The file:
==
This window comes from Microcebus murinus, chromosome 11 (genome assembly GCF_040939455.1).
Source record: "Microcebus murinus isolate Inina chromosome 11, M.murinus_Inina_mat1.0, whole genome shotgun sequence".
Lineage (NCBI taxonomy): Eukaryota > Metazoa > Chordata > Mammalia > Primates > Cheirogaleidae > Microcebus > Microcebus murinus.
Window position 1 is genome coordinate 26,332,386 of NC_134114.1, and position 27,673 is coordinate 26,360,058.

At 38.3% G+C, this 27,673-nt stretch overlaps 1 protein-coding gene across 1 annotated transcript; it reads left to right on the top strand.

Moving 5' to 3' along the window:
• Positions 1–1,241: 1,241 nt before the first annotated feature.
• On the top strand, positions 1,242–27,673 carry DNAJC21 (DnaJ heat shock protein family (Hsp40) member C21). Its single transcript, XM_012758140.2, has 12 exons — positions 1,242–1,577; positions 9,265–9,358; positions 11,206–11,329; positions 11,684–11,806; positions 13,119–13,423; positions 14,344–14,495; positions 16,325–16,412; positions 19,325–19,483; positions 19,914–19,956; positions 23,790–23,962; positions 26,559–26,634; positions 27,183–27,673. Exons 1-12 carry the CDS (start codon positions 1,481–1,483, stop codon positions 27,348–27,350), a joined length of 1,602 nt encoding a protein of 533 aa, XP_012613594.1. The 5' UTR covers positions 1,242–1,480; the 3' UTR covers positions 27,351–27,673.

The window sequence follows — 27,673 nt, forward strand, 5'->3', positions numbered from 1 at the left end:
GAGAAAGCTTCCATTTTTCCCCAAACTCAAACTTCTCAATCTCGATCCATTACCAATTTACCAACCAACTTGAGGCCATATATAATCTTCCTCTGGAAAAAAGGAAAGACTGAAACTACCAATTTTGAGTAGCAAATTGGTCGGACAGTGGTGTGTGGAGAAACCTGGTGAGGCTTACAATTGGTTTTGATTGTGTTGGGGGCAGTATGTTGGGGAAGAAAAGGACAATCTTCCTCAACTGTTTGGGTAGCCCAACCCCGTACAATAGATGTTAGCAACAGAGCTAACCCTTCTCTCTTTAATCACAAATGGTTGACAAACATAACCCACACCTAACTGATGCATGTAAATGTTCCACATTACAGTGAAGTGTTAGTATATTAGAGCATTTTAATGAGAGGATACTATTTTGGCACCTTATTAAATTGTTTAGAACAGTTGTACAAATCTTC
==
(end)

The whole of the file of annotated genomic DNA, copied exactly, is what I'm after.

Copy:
This window comes from Microcebus murinus, chromosome 11 (genome assembly GCF_040939455.1).
Source record: "Microcebus murinus isolate Inina chromosome 11, M.murinus_Inina_mat1.0, whole genome shotgun sequence".
Lineage (NCBI taxonomy): Eukaryota > Metazoa > Chordata > Mammalia > Primates > Cheirogaleidae > Microcebus > Microcebus murinus.
Window position 1 is genome coordinate 26,332,386 of NC_134114.1, and position 27,673 is coordinate 26,360,058.

At 38.3% G+C, this 27,673-nt stretch overlaps 1 protein-coding gene across 1 annotated transcript; it reads left to right on the top strand.

Moving 5' to 3' along the window:
• Positions 1–1,241: 1,241 nt before the first annotated feature.
• On the top strand, positions 1,242–27,673 carry DNAJC21 (DnaJ heat shock protein family (Hsp40) member C21). Its single transcript, XM_012758140.2, has 12 exons — positions 1,242–1,577; positions 9,265–9,358; positions 11,206–11,329; positions 11,684–11,806; positions 13,119–13,423; positions 14,344–14,495; positions 16,325–16,412; positions 19,325–19,483; positions 19,914–19,956; positions 23,790–23,962; positions 26,559–26,634; positions 27,183–27,673. Exons 1-12 carry the CDS (start codon positions 1,481–1,483, stop codon positions 27,348–27,350), a joined length of 1,602 nt encoding a protein of 533 aa, XP_012613594.1. The 5' UTR covers positions 1,242–1,480; the 3' UTR covers positions 27,351–27,673.

The window sequence follows — 27,673 nt, forward strand, 5'->3', positions numbered from 1 at the left end:
GAGAAAGCTTCCATTTTTCCCCAAACTCAAACTTCTCAATCTCGATCCATTACCAATTTACCAACCAACTTGAGGCCATATATAATCTTCCTCTGGAAAAAAGGAAAGACTGAAACTACCAATTTTGAGTAGCAAATTGGTCGGACAGTGGTGTGTGGAGAAACCTGGTGAGGCTTACAATTGGTTTTGATTGTGTTGGGGGCAGTATGTTGGGGAAGAAAAGGACAATCTTCCTCAACTGTTTGGGTAGCCCAACCCCGTACAATAGATGTTAGCAACAGAGCTAACCCTTCTCTCTTTAATCACAAATGGTTGACAAACATAACCCACACCTAACTGATGCATGTAAATGTTCCACATTACAGTGAAGTGTTAGTATATTAGAGCATTTTAATGAGAGGATACTATTTTGGCACCTTATTAAATTGTTTAGAACAGTTGTACAAATCTTC